‘Never assume the blame,’ he punctuated. ‘When your boss starts pushing you around, what does he do? What is a common phrase you hear in the office?’ He affected a nasally boss-voice, put his hands on his hips and turned to an invisible person to his right, saying, ‘Now Larry, you haven’t been pulling your weight around here … We need you to be a team player.’ He turned, looking pleased that someone had snickered at the impression but also that he was able to pull off a funny voice counter to his ungoofy nature. ‘You’re being blamed for not functioning like everyone else,’ he continued. ‘You’re being blamed for trying to give yourself the slightest bit of elbow room. You’re being blamed for not being equal to everyone else. Well, I’m going to tell you something that may surprise you, but did you know, ladies and gentlemen, that not everyone is equal?’

One lady frowned. A guy in a mechanic outfit sitting in the back raised his hand and nodded fervently as though he already knew this and was just waiting for him to say it.
‘You’re not all equal … Now, don’t get me wrong. I don’t want you to go home to your families and workplaces and tell everyone that I said you should be racist. Of course, everyone is biologically the same. Under our skin color, we’re all pink. But I mean, not all of you are equal in a different sense. Some of you are warriors and kings!’ His final gesture was abrupt and cancelled. He seemed to want to raise and clench his fist in the air but opted for a forward foot and a grin instead.

When the session was over, we all sat around for a while, waiting for our turn with him. People were lining up and, one by one, I could hear the tail-ends of these raised mutters of grievance and lonely yelps of woe. Some were telling him about people in their lives who had died. Others were telling him about fanatic religious families they either had to leave or were suffering from having left. There were guilty-feeling sex perverts, reformed and still struggling addicts of all kinds, ironic drunks shrugging about their disposition, women whose husbands had up and left them for what I guiltily thought were mortifyingly obvious reasons, and plenty of people in need of money. He paid great attention to all of them, leaning in close to their foul breaths, their teary faces, and nodded rapidly, cutting off their personal never-ending-stories with phrases like, ‘You know what?’ and ‘Let me tell you something,’ or ‘Hey, I was you.’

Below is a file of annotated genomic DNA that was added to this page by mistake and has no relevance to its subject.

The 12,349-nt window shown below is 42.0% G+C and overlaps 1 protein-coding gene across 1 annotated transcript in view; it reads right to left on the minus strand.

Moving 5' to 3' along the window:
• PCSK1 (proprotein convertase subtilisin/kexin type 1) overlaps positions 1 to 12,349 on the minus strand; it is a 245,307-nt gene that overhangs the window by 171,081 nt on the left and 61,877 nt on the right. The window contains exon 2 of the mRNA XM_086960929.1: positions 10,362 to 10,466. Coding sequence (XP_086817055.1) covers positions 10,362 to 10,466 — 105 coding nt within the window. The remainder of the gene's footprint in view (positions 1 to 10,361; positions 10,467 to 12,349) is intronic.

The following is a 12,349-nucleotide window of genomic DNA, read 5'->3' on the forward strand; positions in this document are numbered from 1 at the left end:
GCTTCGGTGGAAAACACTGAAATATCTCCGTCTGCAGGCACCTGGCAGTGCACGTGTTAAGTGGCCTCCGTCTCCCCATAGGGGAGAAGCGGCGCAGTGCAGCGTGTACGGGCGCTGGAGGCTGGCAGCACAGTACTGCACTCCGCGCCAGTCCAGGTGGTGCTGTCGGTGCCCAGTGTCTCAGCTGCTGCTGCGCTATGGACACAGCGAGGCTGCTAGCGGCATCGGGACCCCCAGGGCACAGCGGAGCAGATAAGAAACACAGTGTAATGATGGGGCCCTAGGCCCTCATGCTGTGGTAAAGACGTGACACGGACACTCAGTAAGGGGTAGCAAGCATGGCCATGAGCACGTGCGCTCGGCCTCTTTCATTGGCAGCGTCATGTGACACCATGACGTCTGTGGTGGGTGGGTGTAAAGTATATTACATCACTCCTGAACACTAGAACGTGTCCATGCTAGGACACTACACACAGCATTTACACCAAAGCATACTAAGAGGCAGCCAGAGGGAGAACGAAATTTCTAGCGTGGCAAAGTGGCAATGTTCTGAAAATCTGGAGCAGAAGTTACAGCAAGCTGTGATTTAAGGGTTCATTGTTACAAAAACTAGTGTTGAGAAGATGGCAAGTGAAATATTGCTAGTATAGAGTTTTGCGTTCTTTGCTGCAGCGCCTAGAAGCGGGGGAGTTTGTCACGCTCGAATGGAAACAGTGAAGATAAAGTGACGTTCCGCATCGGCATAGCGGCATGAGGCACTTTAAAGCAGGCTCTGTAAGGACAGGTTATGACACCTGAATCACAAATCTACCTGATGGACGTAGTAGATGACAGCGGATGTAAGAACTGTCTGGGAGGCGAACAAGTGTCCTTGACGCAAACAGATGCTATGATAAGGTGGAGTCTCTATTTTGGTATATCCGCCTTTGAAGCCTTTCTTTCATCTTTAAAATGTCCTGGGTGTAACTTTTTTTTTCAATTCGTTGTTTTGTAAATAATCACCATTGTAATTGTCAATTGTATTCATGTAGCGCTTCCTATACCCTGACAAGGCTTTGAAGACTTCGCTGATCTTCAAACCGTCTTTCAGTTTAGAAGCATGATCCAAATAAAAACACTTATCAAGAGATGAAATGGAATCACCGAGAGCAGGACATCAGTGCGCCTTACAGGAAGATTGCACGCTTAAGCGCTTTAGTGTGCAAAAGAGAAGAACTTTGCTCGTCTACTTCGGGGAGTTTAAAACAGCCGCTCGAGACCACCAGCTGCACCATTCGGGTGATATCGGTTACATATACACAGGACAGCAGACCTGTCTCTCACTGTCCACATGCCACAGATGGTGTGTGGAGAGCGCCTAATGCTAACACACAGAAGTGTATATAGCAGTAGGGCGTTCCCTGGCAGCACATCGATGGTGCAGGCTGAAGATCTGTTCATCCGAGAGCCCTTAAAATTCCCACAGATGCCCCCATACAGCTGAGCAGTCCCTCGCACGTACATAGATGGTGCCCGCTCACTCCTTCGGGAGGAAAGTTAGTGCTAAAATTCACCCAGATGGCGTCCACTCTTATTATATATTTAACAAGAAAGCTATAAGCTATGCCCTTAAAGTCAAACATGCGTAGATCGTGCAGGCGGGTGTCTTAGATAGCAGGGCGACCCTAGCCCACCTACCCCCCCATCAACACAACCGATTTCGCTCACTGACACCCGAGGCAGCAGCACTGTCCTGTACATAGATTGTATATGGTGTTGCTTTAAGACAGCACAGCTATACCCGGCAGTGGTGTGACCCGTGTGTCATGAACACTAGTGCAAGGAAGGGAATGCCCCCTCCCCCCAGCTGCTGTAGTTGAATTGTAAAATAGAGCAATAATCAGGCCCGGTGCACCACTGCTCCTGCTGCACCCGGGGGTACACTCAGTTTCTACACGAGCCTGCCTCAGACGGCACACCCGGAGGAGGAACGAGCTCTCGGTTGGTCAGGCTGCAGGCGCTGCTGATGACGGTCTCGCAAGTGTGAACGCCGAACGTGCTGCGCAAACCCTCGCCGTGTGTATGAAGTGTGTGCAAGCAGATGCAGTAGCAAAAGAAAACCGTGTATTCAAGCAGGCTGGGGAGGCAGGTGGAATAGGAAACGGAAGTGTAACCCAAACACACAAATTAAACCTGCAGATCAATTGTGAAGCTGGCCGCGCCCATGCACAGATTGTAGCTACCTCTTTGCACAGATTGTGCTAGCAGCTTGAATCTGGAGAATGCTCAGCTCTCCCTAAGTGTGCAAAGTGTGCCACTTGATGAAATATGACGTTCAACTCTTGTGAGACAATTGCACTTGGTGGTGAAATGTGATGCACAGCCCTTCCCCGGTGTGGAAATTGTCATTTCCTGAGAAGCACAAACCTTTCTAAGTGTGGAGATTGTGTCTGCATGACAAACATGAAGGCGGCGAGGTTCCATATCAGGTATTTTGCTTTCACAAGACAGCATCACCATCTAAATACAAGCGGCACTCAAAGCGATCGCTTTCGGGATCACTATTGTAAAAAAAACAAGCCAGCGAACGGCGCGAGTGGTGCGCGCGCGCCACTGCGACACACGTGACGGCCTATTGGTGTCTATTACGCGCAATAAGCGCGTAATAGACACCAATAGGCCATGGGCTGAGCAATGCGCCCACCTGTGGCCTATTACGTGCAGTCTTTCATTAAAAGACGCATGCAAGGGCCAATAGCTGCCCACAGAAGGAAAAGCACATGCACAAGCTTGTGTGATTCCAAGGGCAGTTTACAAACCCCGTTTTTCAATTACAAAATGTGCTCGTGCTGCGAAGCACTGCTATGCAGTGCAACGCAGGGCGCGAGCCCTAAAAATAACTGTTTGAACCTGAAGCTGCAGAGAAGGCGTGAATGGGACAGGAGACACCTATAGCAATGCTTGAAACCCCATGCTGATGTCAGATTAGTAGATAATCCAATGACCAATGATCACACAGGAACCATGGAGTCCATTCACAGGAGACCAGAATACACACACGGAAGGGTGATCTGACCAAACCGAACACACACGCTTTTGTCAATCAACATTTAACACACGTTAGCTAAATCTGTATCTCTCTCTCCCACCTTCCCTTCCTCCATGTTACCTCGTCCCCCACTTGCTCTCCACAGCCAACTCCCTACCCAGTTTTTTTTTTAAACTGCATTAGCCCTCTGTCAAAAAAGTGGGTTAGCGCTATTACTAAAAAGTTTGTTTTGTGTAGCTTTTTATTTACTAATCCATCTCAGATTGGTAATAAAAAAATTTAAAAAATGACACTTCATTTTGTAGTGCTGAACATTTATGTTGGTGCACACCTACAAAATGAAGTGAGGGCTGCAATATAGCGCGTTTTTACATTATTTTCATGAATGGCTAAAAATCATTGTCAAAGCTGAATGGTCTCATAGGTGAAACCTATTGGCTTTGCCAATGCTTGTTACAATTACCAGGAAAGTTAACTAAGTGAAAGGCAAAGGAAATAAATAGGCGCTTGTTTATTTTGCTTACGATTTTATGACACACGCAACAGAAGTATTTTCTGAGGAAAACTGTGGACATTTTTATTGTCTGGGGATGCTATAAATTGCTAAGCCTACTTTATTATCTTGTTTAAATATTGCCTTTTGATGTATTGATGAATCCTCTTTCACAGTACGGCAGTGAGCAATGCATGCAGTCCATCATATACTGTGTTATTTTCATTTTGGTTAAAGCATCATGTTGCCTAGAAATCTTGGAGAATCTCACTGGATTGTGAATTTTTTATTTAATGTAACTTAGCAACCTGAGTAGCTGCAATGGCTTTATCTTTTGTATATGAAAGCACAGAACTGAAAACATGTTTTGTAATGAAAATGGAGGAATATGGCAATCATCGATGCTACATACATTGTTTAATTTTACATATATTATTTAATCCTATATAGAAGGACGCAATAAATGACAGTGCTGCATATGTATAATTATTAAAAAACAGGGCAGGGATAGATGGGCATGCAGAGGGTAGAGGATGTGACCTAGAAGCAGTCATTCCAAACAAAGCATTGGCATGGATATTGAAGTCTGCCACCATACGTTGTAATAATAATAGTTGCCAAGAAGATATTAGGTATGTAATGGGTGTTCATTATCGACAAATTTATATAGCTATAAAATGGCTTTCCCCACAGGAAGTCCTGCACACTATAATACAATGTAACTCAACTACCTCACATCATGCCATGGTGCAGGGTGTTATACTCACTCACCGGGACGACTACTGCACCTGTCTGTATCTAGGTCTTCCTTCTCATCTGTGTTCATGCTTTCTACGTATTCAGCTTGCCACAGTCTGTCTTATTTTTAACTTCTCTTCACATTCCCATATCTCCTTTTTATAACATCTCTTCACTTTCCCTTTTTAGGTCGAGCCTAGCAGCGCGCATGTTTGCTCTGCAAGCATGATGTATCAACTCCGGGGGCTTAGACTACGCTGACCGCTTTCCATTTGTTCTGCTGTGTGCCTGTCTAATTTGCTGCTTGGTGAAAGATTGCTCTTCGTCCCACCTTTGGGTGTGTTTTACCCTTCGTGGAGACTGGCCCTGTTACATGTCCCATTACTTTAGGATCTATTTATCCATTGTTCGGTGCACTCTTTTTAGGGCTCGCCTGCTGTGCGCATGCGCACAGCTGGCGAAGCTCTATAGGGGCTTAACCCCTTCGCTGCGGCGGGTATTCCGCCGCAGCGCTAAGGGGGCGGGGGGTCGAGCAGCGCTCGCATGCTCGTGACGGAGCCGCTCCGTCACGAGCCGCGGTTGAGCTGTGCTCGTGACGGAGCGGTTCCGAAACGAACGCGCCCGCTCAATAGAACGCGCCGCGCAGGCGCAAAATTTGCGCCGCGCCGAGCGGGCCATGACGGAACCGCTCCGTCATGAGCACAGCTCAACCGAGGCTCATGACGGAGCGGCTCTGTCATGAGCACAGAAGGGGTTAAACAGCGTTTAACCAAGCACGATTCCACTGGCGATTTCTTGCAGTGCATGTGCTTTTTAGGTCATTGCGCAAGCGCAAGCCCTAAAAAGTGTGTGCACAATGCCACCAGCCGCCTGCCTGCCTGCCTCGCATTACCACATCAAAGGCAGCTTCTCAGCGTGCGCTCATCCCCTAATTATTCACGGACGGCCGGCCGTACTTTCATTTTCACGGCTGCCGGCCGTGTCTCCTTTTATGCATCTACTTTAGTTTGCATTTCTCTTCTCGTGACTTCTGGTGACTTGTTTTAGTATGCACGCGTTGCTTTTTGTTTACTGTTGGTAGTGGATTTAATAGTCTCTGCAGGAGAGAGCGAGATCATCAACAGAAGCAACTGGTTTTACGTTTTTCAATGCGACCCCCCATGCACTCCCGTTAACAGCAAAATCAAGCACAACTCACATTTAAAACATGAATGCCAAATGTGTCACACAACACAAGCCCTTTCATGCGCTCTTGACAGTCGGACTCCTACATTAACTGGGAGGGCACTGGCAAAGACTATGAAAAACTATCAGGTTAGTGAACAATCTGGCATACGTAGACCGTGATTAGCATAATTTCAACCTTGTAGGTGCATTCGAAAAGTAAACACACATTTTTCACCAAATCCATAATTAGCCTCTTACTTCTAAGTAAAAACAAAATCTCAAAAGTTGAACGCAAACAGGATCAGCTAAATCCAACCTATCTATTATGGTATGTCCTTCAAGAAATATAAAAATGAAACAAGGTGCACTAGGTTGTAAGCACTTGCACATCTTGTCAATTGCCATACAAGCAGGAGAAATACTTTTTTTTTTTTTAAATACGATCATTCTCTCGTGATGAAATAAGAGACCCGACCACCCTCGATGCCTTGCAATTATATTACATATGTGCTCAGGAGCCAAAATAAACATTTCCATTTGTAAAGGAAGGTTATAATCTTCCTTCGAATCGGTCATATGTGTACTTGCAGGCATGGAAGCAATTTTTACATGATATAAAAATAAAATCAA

I only waited around to get the book signed, which I bought at a sales table in the hallway. My copy of Never Assume the Blame had a picture of Dean Reicher in the same exact suit he was wearing during the seminar. He emerged from the meeting room with people still following him, some talking to one another as though they were friends whenever Dean was in the same room. Some lifted pensive fingers and muttered the clipped beginnings of nervous phrases, failing, in each event, to get his attention, which was fixed on a door at the end of the hallway. His strides toward it were long.

A while later, when I figured that most of the people were probably gone, I walked down the hall where I heard a few people talking with all the air of post-event nonchalance and post-procedural release.

In the doorway stood a husky, older man with white hair and a small redheaded woman. They both turned and looked at me as though I’d intruded. ‘Hi, um … is Mr. Reicher still around? I’d just like him to sign my book.’

They looked at one another as though it was asking a lot before the man said, ‘Yeah, I think he’s still good for one more.’

I came into the room on my own. On the other side of a room full of duffle bags and equipment, I saw Dean Reicher, his hand spread out on a table, his eyes now hooded, his brow raised slightly and peaked wearily like the roof of an old Nordic church, his face pale and slightly sweaty. He didn’t even see me until I was very close, at which point he turned his head, the same grave expression on his face, the same sadness of a man having been exhausted by terror—that was, a man who’d put terror aside for a while so that he could pick it up later and continue where he’d left off.

‘I uh … was wondering if you’d sign my book,’ I muttered, and was suddenly sure that this was totally inappropriate request at that moment.

His pale face went bright red. His stony expression creased into that incredible grin. His eyes became bright and lively, his brow having cleared great planes of good-will in the space above his cheerful eyes. There was still sweat on his forehead as he smiled. In his eyes was the look of a man yanked abruptly across the border of terror.